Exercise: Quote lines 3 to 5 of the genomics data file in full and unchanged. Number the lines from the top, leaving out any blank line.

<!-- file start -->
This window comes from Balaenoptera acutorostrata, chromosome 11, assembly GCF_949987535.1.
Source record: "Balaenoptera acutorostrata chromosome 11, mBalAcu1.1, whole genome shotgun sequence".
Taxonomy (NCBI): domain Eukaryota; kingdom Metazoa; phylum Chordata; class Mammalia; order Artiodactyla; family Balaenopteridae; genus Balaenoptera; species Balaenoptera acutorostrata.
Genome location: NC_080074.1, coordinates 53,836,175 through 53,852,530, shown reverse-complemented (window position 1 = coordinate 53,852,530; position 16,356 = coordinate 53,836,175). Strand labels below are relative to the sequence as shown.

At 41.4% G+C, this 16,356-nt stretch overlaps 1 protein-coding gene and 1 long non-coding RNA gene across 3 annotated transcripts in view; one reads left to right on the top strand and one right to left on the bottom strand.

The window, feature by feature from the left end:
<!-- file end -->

Taxonomy (NCBI): domain Eukaryota; kingdom Metazoa; phylum Chordata; class Mammalia; order Artiodactyla; family Balaenopteridae; genus Balaenoptera; species Balaenoptera acutorostrata.
Genome location: NC_080074.1, coordinates 53,836,175 through 53,852,530, shown reverse-complemented (window position 1 = coordinate 53,852,530; position 16,356 = coordinate 53,836,175). Strand labels below are relative to the sequence as shown.

At 41.4% G+C, this 16,356-nt stretch overlaps 1 protein-coding gene and 1 long non-coding RNA gene across 3 annotated transcripts in view; one reads left to right on the top strand and one right to left on the bottom strand.